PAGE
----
>> as in the example above -- presumably in order simply to present self-contained
>> documentation.  There was some discussion to the effect that it would be more
>> elegant (and in principle more maintainable) if the documentation were layered,
>> such that annotations would simply be added to the "canonical" definitional
>> information imported directly from DCMI, but nobody came forward with a
>> convincing method for doing this in practice.
>> Alot of people said they wanted to "extend" Dublin Core, but what this often
>> meant, in practice, was that they wanted to coin more properties.  The notion
>> that application profiles should carefully avoid "extending" existing DC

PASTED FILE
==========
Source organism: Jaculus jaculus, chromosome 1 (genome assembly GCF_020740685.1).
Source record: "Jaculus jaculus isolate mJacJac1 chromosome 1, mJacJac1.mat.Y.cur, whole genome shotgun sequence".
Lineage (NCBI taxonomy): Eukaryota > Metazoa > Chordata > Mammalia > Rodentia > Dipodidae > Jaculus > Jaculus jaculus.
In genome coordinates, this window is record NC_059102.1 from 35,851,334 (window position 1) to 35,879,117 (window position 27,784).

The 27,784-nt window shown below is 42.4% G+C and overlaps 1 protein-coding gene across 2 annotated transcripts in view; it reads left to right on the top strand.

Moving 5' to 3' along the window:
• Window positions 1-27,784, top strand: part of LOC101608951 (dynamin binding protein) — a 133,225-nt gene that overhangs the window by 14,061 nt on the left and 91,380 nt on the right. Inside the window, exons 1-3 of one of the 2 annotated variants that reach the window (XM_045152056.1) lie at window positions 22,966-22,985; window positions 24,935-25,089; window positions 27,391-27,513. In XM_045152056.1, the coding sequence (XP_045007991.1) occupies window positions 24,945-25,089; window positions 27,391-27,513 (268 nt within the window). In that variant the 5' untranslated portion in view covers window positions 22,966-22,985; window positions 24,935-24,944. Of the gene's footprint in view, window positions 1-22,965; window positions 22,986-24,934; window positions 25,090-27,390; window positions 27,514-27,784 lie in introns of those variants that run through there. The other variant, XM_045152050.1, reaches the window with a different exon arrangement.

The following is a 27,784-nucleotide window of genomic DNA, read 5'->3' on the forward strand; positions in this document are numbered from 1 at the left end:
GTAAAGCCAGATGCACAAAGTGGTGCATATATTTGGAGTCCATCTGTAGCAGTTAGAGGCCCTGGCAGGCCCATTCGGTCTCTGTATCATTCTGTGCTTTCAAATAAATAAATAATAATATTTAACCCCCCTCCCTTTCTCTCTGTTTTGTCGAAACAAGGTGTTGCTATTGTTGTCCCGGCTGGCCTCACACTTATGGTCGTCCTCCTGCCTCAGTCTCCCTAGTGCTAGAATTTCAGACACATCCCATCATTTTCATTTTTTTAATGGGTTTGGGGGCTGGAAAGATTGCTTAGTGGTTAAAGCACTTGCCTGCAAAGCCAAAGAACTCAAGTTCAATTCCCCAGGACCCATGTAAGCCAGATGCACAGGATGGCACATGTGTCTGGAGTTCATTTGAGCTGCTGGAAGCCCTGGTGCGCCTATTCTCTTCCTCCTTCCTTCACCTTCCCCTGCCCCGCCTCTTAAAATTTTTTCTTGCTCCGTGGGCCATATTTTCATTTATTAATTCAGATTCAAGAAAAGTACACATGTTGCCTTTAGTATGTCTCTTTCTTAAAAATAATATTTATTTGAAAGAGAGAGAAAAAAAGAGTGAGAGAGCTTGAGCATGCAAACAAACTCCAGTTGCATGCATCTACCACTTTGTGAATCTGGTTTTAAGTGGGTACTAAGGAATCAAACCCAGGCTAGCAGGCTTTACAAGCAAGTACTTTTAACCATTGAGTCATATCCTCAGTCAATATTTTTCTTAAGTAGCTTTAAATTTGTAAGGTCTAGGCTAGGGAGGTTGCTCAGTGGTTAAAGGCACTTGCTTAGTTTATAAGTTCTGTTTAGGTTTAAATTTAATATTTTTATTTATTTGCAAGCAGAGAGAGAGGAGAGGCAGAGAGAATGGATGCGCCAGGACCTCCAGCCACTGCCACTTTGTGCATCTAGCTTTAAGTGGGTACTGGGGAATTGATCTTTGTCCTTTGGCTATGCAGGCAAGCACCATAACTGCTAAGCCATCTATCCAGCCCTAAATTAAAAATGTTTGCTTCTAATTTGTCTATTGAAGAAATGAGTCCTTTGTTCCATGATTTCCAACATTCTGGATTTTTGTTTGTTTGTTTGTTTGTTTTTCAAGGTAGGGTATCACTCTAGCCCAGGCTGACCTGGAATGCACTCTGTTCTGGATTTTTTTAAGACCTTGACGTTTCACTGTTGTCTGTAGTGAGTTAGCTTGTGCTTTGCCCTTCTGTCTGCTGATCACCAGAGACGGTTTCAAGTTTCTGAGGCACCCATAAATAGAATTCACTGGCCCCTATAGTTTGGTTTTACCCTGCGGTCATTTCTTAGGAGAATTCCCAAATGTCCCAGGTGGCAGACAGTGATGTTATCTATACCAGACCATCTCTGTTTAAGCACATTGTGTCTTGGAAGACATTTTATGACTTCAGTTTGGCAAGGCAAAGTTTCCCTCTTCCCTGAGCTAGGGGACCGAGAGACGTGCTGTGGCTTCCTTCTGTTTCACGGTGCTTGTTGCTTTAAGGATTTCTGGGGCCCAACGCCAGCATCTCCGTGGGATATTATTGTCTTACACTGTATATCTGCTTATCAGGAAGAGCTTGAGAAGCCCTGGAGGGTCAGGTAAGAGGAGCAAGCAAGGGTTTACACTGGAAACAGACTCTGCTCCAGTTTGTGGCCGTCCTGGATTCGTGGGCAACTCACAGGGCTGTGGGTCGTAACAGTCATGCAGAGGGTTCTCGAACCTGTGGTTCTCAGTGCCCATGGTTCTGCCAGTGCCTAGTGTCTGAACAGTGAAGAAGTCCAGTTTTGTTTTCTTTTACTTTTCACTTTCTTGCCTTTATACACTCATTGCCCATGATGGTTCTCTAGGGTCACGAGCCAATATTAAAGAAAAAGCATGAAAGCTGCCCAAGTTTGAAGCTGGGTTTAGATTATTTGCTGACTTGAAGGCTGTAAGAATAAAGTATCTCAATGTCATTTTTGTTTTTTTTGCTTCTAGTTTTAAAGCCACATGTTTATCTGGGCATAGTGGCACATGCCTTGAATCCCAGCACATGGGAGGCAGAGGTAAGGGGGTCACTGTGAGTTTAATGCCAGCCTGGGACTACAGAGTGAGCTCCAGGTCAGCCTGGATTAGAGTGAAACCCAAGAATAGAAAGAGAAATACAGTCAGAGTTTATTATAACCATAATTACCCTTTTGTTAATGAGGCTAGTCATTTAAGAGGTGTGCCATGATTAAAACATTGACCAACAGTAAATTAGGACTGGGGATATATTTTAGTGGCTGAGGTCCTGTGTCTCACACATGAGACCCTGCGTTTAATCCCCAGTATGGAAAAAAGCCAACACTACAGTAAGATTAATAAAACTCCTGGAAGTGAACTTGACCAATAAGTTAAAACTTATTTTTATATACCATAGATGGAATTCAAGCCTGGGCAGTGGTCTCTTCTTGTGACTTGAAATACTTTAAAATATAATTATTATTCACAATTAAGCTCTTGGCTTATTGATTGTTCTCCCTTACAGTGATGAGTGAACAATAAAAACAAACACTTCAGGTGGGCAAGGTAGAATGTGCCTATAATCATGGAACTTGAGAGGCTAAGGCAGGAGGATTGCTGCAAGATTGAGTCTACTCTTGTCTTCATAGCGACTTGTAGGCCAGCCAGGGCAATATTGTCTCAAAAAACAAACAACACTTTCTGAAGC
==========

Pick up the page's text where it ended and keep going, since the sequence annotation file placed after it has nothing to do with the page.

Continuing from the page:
>> properties semantically was part of this discussion.
>> My point is that these issues basically bubbled up, and they pointed at deeper
>> questions about whether vocabulary owners really do have as much control over
>> the interpretation of their IRIs as we believe they should have in order for
>> the global hypothesis to work in practice.  Even if we don't exactly want to
>> encourage people to make "extensions", it is a good thing to give them a name
>> because this is something that people do.  "Allow[ing] users to be explicit
>> about which semantic assumptions they wish to inherit in their RDF assertions"
>> is a step in the right direction.
> In theory, the advice should be: make your own vocabulary and use OWL to
> tie it to other well known vocabularies.
> Except, as above, since people aren't doing inference, this wont work.
> [ Maybe I need to blog: Why The Semantic Web Hasn't Taken Off:  1.
> Data-consuming software doesn't reliably do inference.  2.  Vocabulary